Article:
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President Trump’s Trade Talks With Canada Carry High Stakes For Kansas

Much of Kansas' farm output is sold to Canada, which has so far not been included in a trade deal to replace the North American Free Trade Agreement.
file photo
Harvest Public Media
Much of Kansas' farm output is sold to Canada, which has so far not been included in a trade deal to replace the North American Free Trade Agreement.

President Donald Trump has reached a tentative trade deal with Mexico, and now the focus of tariff talks shifts to Canada.

It’s a high-stakes situation for Kansas industry because Canada is the top export market for the state.

Kansas exports totaled more than $11 billion in 2017, led by agricultural products, aircraft and airplane parts. Nearly $2.5 billion of those exports went to Canada. The other partner in the North American Free Trade Agreement, Mexico, was the second biggest market for Kansas exports, at nearly $2 billion.

When it comes to agriculture, Canada is generally the number three market for Kansas, behind Mexico and Japan.

Josh Roe, deputy secretary of agriculture in Kansas, stressed the importance of the NAFTA deal for Kansas farmers.

“I just can’t place enough emphasis on Canada and Mexico moving forward,” Roe said.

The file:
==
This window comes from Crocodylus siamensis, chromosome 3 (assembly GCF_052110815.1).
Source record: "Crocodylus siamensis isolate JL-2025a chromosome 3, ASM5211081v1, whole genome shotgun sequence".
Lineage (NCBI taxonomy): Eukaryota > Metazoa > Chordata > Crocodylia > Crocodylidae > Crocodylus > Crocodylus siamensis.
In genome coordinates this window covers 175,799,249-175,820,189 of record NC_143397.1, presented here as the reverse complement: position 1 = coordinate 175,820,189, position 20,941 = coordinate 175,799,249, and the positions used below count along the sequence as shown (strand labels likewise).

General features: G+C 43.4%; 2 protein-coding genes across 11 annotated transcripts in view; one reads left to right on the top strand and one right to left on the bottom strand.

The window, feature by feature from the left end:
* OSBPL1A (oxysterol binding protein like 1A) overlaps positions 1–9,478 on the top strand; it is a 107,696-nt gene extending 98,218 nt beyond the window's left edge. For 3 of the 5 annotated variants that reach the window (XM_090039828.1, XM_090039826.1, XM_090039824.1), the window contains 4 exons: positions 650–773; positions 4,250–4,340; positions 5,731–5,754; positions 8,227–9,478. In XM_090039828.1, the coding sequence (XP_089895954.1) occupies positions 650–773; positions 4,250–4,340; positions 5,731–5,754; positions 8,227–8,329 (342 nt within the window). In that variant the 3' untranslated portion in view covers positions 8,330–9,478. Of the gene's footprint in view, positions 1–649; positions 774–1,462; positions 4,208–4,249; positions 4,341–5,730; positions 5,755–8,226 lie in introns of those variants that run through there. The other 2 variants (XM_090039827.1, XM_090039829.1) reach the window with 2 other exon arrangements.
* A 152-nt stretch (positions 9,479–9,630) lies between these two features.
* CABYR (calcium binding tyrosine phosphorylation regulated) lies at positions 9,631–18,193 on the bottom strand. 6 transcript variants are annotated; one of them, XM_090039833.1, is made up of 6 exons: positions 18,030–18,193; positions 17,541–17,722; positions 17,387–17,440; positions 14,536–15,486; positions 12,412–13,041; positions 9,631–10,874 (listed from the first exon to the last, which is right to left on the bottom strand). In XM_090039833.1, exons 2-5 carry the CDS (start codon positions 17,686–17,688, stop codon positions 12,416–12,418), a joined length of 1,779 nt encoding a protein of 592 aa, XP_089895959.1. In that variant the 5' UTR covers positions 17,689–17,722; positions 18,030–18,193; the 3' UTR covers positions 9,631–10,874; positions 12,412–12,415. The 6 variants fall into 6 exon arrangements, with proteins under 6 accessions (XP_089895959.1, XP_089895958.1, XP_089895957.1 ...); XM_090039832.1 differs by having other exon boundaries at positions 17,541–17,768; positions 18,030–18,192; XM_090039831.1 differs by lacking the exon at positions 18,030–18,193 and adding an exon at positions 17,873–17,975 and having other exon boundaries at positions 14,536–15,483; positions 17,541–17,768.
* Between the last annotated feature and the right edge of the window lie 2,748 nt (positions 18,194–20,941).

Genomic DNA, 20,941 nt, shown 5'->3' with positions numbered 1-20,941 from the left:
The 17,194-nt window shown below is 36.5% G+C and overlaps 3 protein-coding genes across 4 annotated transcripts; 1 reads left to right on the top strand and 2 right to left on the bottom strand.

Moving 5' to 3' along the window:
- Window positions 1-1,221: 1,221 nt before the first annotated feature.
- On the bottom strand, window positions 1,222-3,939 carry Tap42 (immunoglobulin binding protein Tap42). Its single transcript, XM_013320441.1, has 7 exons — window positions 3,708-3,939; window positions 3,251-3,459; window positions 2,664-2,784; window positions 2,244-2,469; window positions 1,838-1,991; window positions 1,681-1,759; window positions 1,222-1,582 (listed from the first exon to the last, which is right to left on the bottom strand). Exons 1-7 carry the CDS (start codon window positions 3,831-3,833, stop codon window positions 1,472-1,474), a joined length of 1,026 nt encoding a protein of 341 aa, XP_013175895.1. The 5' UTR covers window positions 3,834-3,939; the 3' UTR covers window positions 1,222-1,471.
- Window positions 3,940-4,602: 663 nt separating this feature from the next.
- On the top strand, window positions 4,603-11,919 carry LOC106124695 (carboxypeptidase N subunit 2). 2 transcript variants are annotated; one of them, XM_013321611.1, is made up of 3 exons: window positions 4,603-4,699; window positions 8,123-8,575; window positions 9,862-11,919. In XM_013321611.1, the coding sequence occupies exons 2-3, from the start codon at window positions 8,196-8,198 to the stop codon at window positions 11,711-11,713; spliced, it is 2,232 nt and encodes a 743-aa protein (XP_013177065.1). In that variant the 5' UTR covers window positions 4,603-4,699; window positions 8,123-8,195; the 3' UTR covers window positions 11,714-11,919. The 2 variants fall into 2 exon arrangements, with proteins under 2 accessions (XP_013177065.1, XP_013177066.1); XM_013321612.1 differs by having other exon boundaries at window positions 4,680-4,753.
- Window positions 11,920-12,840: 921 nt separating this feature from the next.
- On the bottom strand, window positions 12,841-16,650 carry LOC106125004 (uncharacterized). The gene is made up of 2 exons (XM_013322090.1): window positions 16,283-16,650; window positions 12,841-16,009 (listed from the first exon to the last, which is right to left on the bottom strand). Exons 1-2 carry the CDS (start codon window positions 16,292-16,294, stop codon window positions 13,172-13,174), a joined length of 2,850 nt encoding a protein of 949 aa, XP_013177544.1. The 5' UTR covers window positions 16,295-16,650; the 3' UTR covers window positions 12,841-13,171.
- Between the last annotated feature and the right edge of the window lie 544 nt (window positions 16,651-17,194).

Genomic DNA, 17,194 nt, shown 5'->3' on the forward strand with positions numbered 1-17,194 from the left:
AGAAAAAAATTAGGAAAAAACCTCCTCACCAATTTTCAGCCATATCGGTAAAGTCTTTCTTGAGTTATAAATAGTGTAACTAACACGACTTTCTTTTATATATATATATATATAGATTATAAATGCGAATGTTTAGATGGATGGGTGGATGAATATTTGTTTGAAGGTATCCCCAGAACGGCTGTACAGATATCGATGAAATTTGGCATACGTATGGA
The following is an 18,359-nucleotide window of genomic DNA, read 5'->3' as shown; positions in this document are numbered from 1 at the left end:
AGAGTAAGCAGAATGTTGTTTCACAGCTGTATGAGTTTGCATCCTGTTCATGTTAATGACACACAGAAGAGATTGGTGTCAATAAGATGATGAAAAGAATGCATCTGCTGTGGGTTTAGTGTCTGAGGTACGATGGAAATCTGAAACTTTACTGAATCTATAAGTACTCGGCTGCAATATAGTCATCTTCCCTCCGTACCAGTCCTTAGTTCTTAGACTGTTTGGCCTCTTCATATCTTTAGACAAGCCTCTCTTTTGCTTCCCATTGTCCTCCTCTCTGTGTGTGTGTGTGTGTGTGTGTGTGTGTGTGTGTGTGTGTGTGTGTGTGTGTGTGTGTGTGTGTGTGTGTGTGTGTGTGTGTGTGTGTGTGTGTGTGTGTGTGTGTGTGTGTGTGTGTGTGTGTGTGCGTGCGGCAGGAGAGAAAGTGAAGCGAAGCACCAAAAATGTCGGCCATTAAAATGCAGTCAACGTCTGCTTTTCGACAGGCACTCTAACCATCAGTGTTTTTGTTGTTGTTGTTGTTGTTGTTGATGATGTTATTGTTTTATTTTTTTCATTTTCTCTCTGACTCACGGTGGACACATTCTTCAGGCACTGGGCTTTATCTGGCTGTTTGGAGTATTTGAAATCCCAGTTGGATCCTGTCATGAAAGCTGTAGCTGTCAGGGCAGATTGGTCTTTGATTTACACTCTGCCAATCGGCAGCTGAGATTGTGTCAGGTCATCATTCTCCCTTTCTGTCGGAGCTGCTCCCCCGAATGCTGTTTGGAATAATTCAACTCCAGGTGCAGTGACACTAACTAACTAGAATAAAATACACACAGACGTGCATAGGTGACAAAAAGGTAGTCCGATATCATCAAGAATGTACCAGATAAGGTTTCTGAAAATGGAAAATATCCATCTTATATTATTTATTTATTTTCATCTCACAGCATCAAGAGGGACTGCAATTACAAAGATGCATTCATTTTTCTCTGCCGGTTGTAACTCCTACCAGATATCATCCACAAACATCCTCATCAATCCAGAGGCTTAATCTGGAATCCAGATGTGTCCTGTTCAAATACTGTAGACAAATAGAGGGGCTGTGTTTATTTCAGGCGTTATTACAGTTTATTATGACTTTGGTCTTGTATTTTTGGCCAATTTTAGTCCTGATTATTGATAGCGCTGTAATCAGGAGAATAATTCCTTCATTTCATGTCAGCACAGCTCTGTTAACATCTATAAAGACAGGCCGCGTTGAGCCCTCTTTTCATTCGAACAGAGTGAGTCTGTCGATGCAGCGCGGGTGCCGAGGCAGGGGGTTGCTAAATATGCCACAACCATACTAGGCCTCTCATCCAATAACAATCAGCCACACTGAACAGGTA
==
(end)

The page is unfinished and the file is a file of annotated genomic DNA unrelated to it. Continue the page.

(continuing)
The deal with Mexico keeps tariffs on farm products at zero. Mexico buys around 30 percent of the state’s ag exports.

Roe hopes the same zero-tariff mindset continues in the talks with Canada. Between 8 and 10 percent of Kansas agriculture exports are sold to Canada, including meat from the state’s packing plants, flour and soybean products.

Roe said the top goal for the trade talks is simple: Keep the Canadian market open to Kansas farmers. Many of the state’s producers are already struggling.

“We’re still at a place with very depressed commodity prices, very low farm incomes,” Roe said. “Any additional shock that takes away those markets just has very detrimental impacts.”

However, NAFTA is nearly 25 years old, so Roe believes it could use some updating. Protections for intellectual property and updated definitions for technology could help boost high-tech products.

With the right changes, there could be a growth in the sales of animal pharmaceuticals, seed technology and software related to agriculture.

“A majority of our exports now really are those base ag commodities,” Roe said, “but in the digital era, it’s not always something concrete we can hold in our hands.”

In a letter to Trump this week, Republican Kansas Sen. Jerry Moran sent a similar message. Moran suggested Trump try to lower tariffs on dairy products going into Canada, but he urged the president not to move forward with a new trade deal unless Canada is on board.

“Any new agreement that excludes Canada would, unfortunately, be a significant step in the wrong direction,” Moran said in the letter to the president.

Stephen Koranda is Statehouse reporter for Kansas Public Radio, a partner in the Kansas News Service. Follow him on Twitter @kprkoranda.

 Kansas News Service stories and photos may be republished at no cost with proper attribution and a link back to the original post.

Copyright 2018 KCUR 89.3

Stephen Koranda is Statehouse reporter for Kansas Public Radio and the Kansas News Service, a collaboration of KCUR, KMUW, Kansas Public Radio and High Plains Radio covering health, education and politics.
Stephen Koranda
Stephen Koranda is the Statehouse Bureau Chief for Kansas Public Radio.